Whilst we’re never going to move away from delivering happiness as part of our customer support, we have started to think strategically about our future path to ensure our current focus customers feel heard.

With all of this change, we decided that it was time to re-name our customer-facing team at Buffer. Similar to how a new name can bring new expectations from customers, in our case, new expectations from customers brought about a new name.

These are the four steps we took to make this decision:

  1. Discussion: This change started with a discussion between myself and Joel going over the idea that the team name might be switched and the thinking behind it.
  2. Brainstorming: We then brainstormed new name ideas as a Happiness leadership team.
  3. Feedback: After we had thought through the different options, we reached out to the entire Happiness team for their thoughts and feedback on Customer Advocacy.
  4. Announcement: Once we’d settled on the name, we shared the news with the rest of the Buffer team and now you all!

While it definitely felt sad to leave the Happiness Hero title behind, the team did feel good about this change after we all chatted about it and we’re are excited for what the Advocacy future will bring.

What does Advocacy mean?

Advocacy stems from Latin and means ‘to add a voice’ – which feels very much in line with our vision.

As a company, we always focus on doing the right thing, and what is best for our customers. Our customers are looking for a platform that can help them with all the things social media, (publishing, engagement, analytics, ads) – our job as Customer Advocates is to listen and speak on their behalf to ensure we provide a solution that is best suited to them.

Buffer’s Customer Advocates close the communication loop between our customers and our company.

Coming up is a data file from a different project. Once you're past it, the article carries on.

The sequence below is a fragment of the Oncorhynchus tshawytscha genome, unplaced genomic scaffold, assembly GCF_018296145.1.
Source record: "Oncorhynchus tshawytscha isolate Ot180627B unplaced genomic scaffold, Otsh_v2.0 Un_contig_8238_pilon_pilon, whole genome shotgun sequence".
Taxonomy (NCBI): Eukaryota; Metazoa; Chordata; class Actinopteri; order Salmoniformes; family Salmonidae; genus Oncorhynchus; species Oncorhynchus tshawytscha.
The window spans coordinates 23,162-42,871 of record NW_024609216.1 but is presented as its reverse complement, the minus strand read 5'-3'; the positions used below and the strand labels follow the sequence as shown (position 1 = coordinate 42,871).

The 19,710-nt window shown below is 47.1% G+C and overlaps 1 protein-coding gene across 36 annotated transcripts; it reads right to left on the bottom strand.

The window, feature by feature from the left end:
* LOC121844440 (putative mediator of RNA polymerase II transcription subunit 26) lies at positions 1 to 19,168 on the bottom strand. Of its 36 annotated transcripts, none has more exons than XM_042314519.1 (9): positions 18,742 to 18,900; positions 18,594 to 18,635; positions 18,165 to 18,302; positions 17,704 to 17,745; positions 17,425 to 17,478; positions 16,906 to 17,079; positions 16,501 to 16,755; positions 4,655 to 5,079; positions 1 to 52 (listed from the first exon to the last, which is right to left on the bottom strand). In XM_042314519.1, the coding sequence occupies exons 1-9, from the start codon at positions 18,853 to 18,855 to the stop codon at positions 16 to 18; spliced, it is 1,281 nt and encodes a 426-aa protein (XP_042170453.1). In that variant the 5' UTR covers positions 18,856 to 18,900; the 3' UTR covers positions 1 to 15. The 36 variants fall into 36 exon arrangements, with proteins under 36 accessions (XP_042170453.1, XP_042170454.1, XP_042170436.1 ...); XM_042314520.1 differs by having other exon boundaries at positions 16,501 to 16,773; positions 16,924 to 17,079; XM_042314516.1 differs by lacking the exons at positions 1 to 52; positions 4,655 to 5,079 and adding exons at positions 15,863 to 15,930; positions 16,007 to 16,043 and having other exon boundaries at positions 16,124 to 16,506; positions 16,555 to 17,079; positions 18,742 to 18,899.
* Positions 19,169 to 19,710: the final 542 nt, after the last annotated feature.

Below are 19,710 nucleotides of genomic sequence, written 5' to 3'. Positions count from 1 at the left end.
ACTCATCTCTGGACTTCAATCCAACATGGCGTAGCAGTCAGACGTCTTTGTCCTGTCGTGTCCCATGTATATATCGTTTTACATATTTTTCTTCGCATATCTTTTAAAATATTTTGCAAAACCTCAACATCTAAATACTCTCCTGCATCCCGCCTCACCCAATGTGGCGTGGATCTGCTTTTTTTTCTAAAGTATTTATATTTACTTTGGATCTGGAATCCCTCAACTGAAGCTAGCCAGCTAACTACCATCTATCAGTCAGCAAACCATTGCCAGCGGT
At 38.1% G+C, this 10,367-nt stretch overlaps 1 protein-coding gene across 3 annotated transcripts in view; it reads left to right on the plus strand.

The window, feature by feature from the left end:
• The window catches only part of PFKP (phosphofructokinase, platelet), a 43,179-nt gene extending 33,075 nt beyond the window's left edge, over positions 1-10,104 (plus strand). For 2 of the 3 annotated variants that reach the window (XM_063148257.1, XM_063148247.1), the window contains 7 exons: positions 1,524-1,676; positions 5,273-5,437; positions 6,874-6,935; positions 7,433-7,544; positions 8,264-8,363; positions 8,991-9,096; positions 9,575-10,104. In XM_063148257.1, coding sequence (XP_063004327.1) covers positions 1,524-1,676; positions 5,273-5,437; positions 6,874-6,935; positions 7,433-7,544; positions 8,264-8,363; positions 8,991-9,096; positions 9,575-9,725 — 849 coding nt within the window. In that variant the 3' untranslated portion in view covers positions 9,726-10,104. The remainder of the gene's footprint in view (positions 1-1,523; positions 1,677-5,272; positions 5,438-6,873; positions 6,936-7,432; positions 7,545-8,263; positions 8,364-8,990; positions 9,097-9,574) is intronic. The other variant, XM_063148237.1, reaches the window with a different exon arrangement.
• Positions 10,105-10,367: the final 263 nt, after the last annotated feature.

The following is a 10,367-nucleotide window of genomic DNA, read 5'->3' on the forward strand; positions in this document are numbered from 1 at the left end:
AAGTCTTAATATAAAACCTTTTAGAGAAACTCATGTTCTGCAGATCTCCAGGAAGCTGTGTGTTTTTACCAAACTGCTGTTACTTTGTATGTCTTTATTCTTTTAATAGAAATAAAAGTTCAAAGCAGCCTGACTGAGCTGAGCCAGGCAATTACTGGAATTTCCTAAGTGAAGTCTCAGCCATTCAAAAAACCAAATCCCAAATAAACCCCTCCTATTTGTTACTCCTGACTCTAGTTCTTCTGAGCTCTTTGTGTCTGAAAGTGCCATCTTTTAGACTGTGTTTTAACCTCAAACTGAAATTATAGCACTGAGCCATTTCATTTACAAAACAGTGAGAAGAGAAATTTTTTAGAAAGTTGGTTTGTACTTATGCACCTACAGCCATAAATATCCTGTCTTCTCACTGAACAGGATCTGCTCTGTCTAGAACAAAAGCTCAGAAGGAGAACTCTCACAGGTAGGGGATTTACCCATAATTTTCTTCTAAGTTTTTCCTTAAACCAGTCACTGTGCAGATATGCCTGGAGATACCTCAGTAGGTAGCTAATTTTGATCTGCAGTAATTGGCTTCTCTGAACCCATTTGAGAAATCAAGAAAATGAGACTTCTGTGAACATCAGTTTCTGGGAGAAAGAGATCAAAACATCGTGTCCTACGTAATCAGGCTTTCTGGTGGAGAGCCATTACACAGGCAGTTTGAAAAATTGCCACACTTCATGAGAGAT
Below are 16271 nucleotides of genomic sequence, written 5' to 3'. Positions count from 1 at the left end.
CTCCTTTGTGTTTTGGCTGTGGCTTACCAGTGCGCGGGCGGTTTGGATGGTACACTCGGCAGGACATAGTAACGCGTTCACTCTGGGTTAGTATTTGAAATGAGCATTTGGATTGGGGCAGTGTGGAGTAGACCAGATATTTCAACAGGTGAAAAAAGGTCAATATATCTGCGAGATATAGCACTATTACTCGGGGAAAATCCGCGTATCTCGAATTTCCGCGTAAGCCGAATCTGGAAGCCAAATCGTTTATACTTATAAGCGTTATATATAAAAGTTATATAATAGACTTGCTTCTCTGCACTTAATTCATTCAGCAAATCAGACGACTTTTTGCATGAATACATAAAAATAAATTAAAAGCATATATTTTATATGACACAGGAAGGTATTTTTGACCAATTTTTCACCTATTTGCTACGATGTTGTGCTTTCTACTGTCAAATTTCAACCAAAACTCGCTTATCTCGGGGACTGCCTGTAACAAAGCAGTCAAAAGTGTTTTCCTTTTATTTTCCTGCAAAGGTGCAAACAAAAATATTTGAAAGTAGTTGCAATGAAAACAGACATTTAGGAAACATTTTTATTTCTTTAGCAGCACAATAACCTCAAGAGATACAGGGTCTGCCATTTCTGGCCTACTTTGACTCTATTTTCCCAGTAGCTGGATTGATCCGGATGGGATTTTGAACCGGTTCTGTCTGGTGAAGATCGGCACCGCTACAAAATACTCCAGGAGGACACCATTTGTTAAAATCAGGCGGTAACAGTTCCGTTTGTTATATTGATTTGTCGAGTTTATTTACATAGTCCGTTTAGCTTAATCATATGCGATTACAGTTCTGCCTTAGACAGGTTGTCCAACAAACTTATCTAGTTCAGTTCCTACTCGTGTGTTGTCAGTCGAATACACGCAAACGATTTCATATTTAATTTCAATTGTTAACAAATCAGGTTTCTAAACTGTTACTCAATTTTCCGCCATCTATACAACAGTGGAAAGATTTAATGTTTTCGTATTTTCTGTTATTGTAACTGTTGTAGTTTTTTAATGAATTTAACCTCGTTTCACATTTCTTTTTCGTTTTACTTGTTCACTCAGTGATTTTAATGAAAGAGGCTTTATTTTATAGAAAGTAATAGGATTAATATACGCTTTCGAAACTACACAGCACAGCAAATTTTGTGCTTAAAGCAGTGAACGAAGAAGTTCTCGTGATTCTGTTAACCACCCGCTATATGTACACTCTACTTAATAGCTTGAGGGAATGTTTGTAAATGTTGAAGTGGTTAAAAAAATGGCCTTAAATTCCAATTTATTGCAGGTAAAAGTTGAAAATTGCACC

Customer Advocates are empowered to provide our customers with assistance in all areas:

  • They are their main contact of communication
  • They speak for our customers within the company
  • They facilitate resolutions by bringing people together at Buffer when needed (technical support, product signals, are a few examples)
  • They do what is best for our customers in the light of Buffer’s vision.
  • They ensure that our customers are getting the most out of Buffer
  • They assist our customers in creating a successful social media output.

Why all the change at Buffer?

You might be wondering where all of this change is coming from, well, most of it is from the fact that as Buffer evolves, we’re moving towards a multi-product solution.

names impact customers buffer screenshot future of buffer product vision

Over the next few months, we are aligning Buffer with the social media manager’s workflow by turning Buffer into a platform of social media products. That means a few more name changes we’re excited about:

  • The original Buffer will become Buffer Publish.
  • Our audience engagement tool (formerly known as Respond) will become Buffer Reply.
  • We will launch Buffer Analyze for social media insights.

Over to You

We’d love to hear what you think of the new names, Advocates at Buffer and their role description, and any other thoughts you have on name changes in the comments!

Cover photo by Matt Briney